Because the tax credit is for people who purchase their primary residence, individuals may qualify for the tax credit even if they own a vacation home or rental property as long as those properties were not their primary residence for at least three years preceding the purchase of their new home.
Income Phase-out Range
The credit is phased out for individuals with modified adjusted gross income between $75,000 and $95,000. For married couples filing a joint return, the phase out range is $150,000 to $170,000. Effective Nov 6, 2009, the phase out ranges start at $125,000, or $225,000 for married couples.
Modified AGI for the First-Time Homebuyer Credit
To determine if the tax credit is reduced or eliminated by the income phase-out range, individuals will need to determine their modified adjusted gross income.
For the purposes of determining income eligibility for this credit, adjusted gross income is modified by adding back the following excluded income:
foreign earned income;
income from Guam, American Samoa, or the Northern Mariana Islands;
income from Puerto Rico.
When to Claim the Credit
The credit is fully refundable, meaning taxpayers will be able to obtain an additional federal tax refund of up to $7,500 even if they have no other tax liabilities.
Taxpayers will be able to claim the credit on their 2008 tax return for homes purchased in 2008. For homes purchased in 2009, the IRS will allow the purchasers to file an amended 2008 return to claim the credit. For the 2009 tax credit to show up on the 2008 return, taxpayers will need to elect to treat the 2009 home purchase as if it were made on December 31, 2008. Guidance released by the IRS provides that taxpayers making this election are eligible for the higher $8,000 tax credit amount and do not need to repay the credit if they take their 2009 credit on their 2008 tax return. Similarly, for homes purchased in 2010, the credit can be taken either on a 2009 tax return or on the 2010 tax return.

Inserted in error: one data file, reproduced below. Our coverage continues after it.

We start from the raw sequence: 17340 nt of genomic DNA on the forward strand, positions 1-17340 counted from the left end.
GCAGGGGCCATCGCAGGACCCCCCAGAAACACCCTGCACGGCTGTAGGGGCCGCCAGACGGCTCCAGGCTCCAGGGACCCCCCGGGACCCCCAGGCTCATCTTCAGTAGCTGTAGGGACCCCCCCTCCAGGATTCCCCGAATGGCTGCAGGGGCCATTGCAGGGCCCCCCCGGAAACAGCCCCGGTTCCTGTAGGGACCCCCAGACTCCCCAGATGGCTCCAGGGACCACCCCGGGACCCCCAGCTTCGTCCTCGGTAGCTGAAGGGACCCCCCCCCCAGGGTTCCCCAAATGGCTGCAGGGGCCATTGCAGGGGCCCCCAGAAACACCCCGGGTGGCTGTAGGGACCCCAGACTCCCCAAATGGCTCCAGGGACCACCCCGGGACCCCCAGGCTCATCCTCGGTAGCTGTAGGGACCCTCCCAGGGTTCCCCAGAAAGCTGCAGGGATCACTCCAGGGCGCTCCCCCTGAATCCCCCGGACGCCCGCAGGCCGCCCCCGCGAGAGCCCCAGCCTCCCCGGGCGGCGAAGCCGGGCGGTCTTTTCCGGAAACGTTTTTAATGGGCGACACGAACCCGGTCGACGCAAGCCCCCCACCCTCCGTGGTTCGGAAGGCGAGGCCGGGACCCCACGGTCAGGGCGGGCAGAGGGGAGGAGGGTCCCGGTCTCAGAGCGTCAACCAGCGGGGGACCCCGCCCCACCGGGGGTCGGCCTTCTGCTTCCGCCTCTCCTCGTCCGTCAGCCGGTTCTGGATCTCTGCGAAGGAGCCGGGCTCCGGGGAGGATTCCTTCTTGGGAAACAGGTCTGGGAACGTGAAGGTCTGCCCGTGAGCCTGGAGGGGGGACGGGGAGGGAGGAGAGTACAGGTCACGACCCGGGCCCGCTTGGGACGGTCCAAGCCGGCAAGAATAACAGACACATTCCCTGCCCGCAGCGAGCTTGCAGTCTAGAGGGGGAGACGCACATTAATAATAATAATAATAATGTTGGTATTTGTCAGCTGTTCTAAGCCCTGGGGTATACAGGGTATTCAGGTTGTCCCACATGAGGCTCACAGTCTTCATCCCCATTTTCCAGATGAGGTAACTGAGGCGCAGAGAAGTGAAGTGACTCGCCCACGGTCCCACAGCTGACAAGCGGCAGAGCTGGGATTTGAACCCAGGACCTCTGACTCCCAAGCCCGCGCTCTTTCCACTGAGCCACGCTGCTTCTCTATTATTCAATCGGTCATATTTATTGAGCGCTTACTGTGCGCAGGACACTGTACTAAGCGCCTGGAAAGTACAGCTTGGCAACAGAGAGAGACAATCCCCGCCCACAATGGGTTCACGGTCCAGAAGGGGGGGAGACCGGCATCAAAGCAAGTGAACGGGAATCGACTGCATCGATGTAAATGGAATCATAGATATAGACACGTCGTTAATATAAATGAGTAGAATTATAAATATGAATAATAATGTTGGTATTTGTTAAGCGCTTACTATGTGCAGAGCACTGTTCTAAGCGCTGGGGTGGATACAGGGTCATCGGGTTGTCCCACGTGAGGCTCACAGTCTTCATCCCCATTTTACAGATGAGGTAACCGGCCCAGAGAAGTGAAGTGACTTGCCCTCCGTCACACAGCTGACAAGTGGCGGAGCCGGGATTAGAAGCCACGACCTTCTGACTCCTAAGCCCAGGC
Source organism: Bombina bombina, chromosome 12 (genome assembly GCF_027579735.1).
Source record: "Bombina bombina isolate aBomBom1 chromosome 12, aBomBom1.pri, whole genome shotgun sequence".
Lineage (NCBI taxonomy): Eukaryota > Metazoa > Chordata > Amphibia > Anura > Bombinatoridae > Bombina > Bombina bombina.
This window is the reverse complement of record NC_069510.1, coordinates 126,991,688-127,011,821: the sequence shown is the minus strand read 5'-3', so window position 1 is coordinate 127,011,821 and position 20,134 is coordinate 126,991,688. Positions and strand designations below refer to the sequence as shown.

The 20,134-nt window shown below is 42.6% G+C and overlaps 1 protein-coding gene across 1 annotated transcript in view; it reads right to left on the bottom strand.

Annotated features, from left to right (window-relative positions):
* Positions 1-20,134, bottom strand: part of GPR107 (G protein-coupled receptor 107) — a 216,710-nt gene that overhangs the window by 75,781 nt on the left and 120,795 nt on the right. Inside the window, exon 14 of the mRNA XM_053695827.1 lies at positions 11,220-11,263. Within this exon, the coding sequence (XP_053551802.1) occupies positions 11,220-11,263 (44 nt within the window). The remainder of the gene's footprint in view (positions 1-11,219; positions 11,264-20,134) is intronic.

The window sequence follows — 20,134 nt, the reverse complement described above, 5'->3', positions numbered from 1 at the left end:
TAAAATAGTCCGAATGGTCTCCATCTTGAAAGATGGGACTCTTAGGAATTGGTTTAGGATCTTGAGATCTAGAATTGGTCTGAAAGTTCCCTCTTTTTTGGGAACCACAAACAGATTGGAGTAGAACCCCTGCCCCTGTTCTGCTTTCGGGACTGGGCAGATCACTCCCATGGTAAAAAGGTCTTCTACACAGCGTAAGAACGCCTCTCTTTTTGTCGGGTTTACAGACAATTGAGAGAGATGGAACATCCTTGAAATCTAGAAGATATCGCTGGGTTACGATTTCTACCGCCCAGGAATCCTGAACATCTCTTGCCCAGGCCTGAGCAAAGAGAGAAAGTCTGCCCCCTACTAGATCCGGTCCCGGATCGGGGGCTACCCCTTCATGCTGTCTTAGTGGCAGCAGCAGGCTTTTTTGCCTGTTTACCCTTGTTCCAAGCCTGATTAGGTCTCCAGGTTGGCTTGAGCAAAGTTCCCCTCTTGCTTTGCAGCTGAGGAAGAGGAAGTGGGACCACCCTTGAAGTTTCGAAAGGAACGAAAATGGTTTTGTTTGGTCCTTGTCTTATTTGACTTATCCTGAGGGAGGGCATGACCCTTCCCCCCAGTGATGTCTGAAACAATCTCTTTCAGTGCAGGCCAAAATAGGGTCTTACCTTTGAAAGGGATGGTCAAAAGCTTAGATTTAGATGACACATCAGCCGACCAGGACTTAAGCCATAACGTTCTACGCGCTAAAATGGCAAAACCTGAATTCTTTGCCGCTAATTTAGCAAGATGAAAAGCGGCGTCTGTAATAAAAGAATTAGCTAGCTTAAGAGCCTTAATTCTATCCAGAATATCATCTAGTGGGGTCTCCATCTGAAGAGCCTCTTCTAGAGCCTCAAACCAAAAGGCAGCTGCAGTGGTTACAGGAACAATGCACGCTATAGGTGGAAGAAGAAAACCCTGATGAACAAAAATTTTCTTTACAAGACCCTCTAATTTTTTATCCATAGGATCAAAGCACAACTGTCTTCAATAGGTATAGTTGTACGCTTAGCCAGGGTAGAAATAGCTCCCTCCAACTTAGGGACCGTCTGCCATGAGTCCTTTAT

Repaying the First-Time Homebuyer Credit
The 2008 credit needs to be repaid in equal installments over 15 years. Unlike any other tax credit, the first-time homebuyer credit must be repaid over 15 years. This pay-back feature applies only to homes purchased in 2008. The credit will works like this: you’ll get your refund when you file the tax return. Then the credit will be repaid as an additional tax on your tax return for the next fifteen years, starting with the 2010 tax return. For the maximum $7,500 credit, this works out to annual repayments of $500 per year. This tax credit amounts to an interest-free 15-year loan for first-time homebuyers.
The credit will also need to be repaid in full if the taxpayer sells the house within the fifteen-year repayment period. The credit also needs to be repaid in full if the property is no longer the taxpayer’s primary residence. The credit will be disallowed if a taxpayer sells the house before the end of the same year in which the house was purchased.
Additional information can be found on his article at:http://taxes.about.com/od/deductionscredits/qt/homebuyercredit.htm
Please contact your tax advisor for immediate tax help or if you need a great introduction, contact Edwin Simons at Simons Accountancy Corp. Ed can be reached via email at email@example.com or via the web at www.simonscorp.com